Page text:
By Dick Miller
WE.CONNECT.DOTS: All the ballyhoo about our state government leaders finally achieving pension reform this week in Harrisburg failed to answer one issue.
Has Trump-type governance finally floated ashore to the banks of the Susquehanna? Or was the latest style democracy already in place in the hinterlands, awaiting a populist like our new President to carry it to the federal level?
Even the powerful unions that represent state employees and local public-school teachers withdrew their opposition to Senate Bill 01. Party leaders crowed over the first bi-partisan solution to a major issue in perhaps the current decade.
What a crock?
Here are the facts.
Employer (the state government) pension contributions are seldom determined by actuarial tables like in the real world. Rather, lawmakers and governors penciled in whatever the low amount needed to prevent an increase in taxes.
Collectively, 500 school boards meekly went along with the annual low assessments (the local share). The locals wanted to keep property taxes from raising higher than already happening.
Every so often, most notably in 2001, the misnamed guardians of our tax dollars in Harrisburg would do a “pension grab.” That is when legislators — again awash in the gush of non-partisanship — boost their retirement benefits.
Governors go along with the upgrade on behalf of their workers. Judges are always included because of the collusion often needed between the branches to pull off another stretch interpretation of the constitution.
A series of these slight-of-pension-hands happened in the new century. When Tom Ridge, Republican, was governor in 2001 and Ed Rendell, Democrat, in 2004, huge grabs were pulled off. Another attempt — mostly in salary enhancement — in 2005 under Rendell failed.
Approximately 1,000 county and appellate judges, however, did not lose their pension-spike of that year. Many legislators earn their positive notoriety in Harrisburg at about $85,000 annually, then run for an open county judgeship where they are paid (currently) almost $190,000.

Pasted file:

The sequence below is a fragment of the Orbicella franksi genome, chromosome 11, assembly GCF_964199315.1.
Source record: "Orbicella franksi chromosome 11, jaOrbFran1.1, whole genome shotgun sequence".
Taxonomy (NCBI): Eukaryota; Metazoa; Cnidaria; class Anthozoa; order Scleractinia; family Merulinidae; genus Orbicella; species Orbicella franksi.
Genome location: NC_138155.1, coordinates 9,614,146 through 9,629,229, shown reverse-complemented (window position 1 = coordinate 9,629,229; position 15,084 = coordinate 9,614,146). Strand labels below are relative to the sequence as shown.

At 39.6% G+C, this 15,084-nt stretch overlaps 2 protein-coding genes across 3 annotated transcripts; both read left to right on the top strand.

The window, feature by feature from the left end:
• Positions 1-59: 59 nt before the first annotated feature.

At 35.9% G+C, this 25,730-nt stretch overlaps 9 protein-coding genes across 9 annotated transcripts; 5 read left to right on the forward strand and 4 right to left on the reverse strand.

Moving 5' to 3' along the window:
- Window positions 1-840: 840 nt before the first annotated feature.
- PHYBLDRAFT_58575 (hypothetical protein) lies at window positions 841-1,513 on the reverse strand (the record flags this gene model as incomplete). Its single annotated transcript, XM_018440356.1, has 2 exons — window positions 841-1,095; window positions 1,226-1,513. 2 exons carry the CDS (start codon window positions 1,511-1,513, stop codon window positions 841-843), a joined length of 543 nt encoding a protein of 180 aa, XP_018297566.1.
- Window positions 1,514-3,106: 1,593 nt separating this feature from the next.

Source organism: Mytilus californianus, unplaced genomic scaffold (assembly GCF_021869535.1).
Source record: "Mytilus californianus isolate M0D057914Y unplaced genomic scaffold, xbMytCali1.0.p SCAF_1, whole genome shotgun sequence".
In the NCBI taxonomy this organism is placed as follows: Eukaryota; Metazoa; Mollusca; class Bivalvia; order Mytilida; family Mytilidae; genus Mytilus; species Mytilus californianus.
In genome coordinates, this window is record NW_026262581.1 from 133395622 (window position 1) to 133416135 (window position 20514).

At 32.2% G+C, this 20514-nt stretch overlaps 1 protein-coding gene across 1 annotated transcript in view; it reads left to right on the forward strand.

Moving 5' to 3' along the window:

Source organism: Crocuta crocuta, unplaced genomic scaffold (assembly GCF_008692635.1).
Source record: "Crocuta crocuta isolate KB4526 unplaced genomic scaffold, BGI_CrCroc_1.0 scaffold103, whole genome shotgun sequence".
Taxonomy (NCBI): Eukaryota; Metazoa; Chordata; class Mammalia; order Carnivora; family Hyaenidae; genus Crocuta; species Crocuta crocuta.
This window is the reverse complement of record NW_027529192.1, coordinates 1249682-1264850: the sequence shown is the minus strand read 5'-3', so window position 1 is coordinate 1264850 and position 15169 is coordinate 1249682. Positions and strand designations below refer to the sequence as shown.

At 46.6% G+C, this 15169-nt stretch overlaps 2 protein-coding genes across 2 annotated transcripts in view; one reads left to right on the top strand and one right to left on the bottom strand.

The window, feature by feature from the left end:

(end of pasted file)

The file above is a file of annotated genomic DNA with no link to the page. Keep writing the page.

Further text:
Years of service in both elective offices count for pension credits.
Back to this Connect-the-Dots, the two major pension funds for state employees and teachers have a current shortfall. The projected deficit is $75 billion, a sum that would fund the entire state government budget for two years.
Nationally the pension shortage is estimated to be closer to a half trillion dollars with only Illinois worse than Pennsylvania.
A private sector company is never permitted to get this far behind in pension funding. If so, the executives might be headed to jail. In the real world, the Pension Benefit Guarantee Corporation comes to the rescue when a private pension fund goes under. All private pension funds kick in annual fees to the PBGC to cover payouts to busted annuities.
A low rate of return from investments and poor management by politically wired financial firms contributed to the shortfall. Despite the poor performance, management fees have been thought by some to be exorbitant.